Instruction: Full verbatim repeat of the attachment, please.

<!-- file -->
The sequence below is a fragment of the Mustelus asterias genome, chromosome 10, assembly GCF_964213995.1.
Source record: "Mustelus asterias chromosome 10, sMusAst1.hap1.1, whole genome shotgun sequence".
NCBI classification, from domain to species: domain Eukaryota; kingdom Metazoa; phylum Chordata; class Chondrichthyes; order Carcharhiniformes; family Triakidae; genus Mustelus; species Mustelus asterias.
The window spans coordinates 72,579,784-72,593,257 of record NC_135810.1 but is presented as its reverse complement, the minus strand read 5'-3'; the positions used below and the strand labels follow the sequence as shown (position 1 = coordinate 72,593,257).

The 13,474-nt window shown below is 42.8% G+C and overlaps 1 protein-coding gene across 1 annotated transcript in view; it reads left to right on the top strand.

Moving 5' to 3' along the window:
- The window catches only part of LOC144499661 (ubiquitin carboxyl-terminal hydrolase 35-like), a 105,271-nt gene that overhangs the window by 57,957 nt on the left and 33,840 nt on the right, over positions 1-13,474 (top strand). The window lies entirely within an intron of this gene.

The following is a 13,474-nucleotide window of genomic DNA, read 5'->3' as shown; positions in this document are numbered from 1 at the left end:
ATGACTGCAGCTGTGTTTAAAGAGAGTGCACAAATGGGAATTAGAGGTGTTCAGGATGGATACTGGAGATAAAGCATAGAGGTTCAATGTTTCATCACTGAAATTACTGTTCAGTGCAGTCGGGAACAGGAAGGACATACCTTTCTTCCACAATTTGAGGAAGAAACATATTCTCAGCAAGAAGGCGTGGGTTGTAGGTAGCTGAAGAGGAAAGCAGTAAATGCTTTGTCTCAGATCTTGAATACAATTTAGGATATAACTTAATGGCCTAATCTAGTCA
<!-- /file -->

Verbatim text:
The sequence below is a fragment of the Mustelus asterias genome, chromosome 10, assembly GCF_964213995.1.
Source record: "Mustelus asterias chromosome 10, sMusAst1.hap1.1, whole genome shotgun sequence".
NCBI classification, from domain to species: domain Eukaryota; kingdom Metazoa; phylum Chordata; class Chondrichthyes; order Carcharhiniformes; family Triakidae; genus Mustelus; species Mustelus asterias.
The window spans coordinates 72,579,784-72,593,257 of record NC_135810.1 but is presented as its reverse complement, the minus strand read 5'-3'; the positions used below and the strand labels follow the sequence as shown (position 1 = coordinate 72,593,257).

The 13,474-nt window shown below is 42.8% G+C and overlaps 1 protein-coding gene across 1 annotated transcript in view; it reads left to right on the top strand.

Moving 5' to 3' along the window:
- The window catches only part of LOC144499661 (ubiquitin carboxyl-terminal hydrolase 35-like), a 105,271-nt gene that overhangs the window by 57,957 nt on the left and 33,840 nt on the right, over positions 1-13,474 (top strand). The window lies entirely within an intron of this gene.

The following is a 13,474-nucleotide window of genomic DNA, read 5'->3' as shown; positions in this document are numbered from 1 at the left end:
ATGACTGCAGCTGTGTTTAAAGAGAGTGCACAAATGGGAATTAGAGGTGTTCAGGATGGATACTGGAGATAAAGCATAGAGGTTCAATGTTTCATCACTGAAATTACTGTTCAGTGCAGTCGGGAACAGGAAGGACATACCTTTCTTCCACAATTTGAGGAAGAAACATATTCTCAGCAAGAAGGCGTGGGTTGTAGGTAGCTGAAGAGGAAAGCAGTAAATGCTTTGTCTCAGATCTTGAATACAATTTAGGATATAACTTAATGGCCTAATCTAGTCA